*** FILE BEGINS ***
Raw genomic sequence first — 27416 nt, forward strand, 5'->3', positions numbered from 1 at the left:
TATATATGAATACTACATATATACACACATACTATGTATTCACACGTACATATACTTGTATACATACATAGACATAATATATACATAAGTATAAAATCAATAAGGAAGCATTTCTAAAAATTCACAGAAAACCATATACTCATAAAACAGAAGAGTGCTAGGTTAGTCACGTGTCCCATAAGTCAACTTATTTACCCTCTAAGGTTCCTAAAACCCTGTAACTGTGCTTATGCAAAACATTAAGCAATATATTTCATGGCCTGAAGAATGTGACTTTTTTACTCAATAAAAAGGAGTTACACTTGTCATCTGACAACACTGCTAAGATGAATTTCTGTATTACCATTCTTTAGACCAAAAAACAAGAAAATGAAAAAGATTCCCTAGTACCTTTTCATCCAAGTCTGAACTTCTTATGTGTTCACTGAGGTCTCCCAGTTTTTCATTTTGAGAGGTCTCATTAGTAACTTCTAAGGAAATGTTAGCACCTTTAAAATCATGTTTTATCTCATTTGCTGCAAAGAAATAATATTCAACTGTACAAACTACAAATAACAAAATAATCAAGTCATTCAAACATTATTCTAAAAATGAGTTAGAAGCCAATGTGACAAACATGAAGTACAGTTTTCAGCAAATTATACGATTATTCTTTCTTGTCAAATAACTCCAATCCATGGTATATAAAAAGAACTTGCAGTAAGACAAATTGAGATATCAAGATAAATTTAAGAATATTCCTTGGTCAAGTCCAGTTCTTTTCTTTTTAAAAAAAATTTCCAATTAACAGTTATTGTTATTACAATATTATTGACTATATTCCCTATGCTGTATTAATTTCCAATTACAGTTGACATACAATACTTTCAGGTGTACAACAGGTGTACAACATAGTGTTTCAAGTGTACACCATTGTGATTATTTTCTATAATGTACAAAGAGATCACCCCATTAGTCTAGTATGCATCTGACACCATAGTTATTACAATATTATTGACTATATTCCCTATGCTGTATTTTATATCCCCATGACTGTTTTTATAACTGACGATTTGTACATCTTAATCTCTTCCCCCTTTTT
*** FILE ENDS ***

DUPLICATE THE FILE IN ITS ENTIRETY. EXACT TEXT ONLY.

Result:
Raw genomic sequence first — 27416 nt, forward strand, 5'->3', positions numbered from 1 at the left:
TATATATGAATACTACATATATACACACATACTATGTATTCACACGTACATATACTTGTATACATACATAGACATAATATATACATAAGTATAAAATCAATAAGGAAGCATTTCTAAAAATTCACAGAAAACCATATACTCATAAAACAGAAGAGTGCTAGGTTAGTCACGTGTCCCATAAGTCAACTTATTTACCCTCTAAGGTTCCTAAAACCCTGTAACTGTGCTTATGCAAAACATTAAGCAATATATTTCATGGCCTGAAGAATGTGACTTTTTTACTCAATAAAAAGGAGTTACACTTGTCATCTGACAACACTGCTAAGATGAATTTCTGTATTACCATTCTTTAGACCAAAAAACAAGAAAATGAAAAAGATTCCCTAGTACCTTTTCATCCAAGTCTGAACTTCTTATGTGTTCACTGAGGTCTCCCAGTTTTTCATTTTGAGAGGTCTCATTAGTAACTTCTAAGGAAATGTTAGCACCTTTAAAATCATGTTTTATCTCATTTGCTGCAAAGAAATAATATTCAACTGTACAAACTACAAATAACAAAATAATCAAGTCATTCAAACATTATTCTAAAAATGAGTTAGAAGCCAATGTGACAAACATGAAGTACAGTTTTCAGCAAATTATACGATTATTCTTTCTTGTCAAATAACTCCAATCCATGGTATATAAAAAGAACTTGCAGTAAGACAAATTGAGATATCAAGATAAATTTAAGAATATTCCTTGGTCAAGTCCAGTTCTTTTCTTTTTAAAAAAAATTTCCAATTAACAGTTATTGTTATTACAATATTATTGACTATATTCCCTATGCTGTATTAATTTCCAATTACAGTTGACATACAATACTTTCAGGTGTACAACAGGTGTACAACATAGTGTTTCAAGTGTACACCATTGTGATTATTTTCTATAATGTACAAAGAGATCACCCCATTAGTCTAGTATGCATCTGACACCATAGTTATTACAATATTATTGACTATATTCCCTATGCTGTATTTTATATCCCCATGACTGTTTTTATAACTGACGATTTGTACATCTTAATCTCTTCCCCCTTTTT